"He is all I have in the world," continued the governess; "the only gleam of light or love in my troubled life. Oh, Marion! if he goes from me—goes to hide his sorrow and his love where I shall never see him again—what will become of me? I am in despair. The very thought of it breaks my heart."
And Miss Lyster sobbed as though she meant every word of it. The heiress bent over her.
"What can I do to help you? I am so sorry, Adelaide."
"There is only one thing you could do," replied the other, "and I dare not even mention it. My brother must die. Oh, fatal hour in which he ever saw the beauty of that face!"
"Tell me what the one thing is, Adelaide. If it is possible, I will do it."
"I dare not mention it. It is useless to name it. Men like my brother throw their genius, their life and love, under the feet of girls like you; but they meet with no return."
"Tell me what it is," repeated the other, her generous heart touched by the thought of receiving so much and giving so little.
"If you would but consent to see him—I know you will not, but it is the only means of saving him—if you expressed but the faintest shadow of a wish, he would stay; I know he would."
"How can I interfere?" she said. "How can I express any such wish to him?"
"I knew you would not. That is why I did not care to tell you my trouble. Why should you—so rich, so happy, so beautiful—why should you interest yourself in the fate of people like us? My brother is a genius, not a lord."
"I wish," cried the girl, impatiently, "that you would not be always talking to me about my riches. I cannot help them. You make me wretched. It is not because I am rich that I hesitate—how absurd you are, Adelaide!—but because your brother is a stranger to me, and I have no right to interfere in his life."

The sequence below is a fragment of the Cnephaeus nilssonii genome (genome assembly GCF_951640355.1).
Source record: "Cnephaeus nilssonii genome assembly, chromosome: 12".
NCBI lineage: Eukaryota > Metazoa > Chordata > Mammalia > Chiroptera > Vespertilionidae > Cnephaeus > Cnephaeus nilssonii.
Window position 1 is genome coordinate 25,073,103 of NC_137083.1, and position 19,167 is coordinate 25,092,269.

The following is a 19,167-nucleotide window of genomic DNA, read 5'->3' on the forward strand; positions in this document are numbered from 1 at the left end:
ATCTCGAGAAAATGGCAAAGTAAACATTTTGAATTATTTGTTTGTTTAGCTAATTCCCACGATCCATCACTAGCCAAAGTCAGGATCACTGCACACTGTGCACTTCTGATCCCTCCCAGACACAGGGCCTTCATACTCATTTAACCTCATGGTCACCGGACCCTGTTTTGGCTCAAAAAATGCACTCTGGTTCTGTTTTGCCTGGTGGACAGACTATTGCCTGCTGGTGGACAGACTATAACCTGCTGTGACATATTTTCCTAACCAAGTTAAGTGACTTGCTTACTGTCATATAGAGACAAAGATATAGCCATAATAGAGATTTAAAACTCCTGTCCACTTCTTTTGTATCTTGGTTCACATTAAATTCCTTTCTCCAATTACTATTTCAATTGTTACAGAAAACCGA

"Is that all? I fancied you considered him so far beneath you. Genius is Godlike, but it is not money. Ah, Marion, if that be all, save him! Save him! He is all I have in the world! He is so young, so sensitive, so clever, so proud, you could influence him with half a word. If you said to him, 'Stay,' he would remain, though kings and emperors should summon him. Will you see him, and say that one word, Marion, for my sake?"
It was very pleasant to know that one word from her could influence the life of this great unknown genius; very pleasant to believe that she was loved so dearly, so entirely, that even an emperor could not take the man who worshiped her from her side. It seems weak that she should so easily believe. Insight gives one a false estimate of her character; but there are many things to be considered before judging her. She was romantic in the highest degree; she was all idealty and poetry. She had no idea of the realities of life; she had the vaguest possible idea that there was wickedness in the world, but that ever deceit or treachery should come near her was an idea that never entered her romantic mind. She was too old to be at school; had her mother been living, she would have been removed from there. She would have had friends and admirers, her love and affection would have found proper objects, and the great calamity of her life would have been averted. Heaven help and guide any foolish, romantic girl left without the guidance of mother or friend!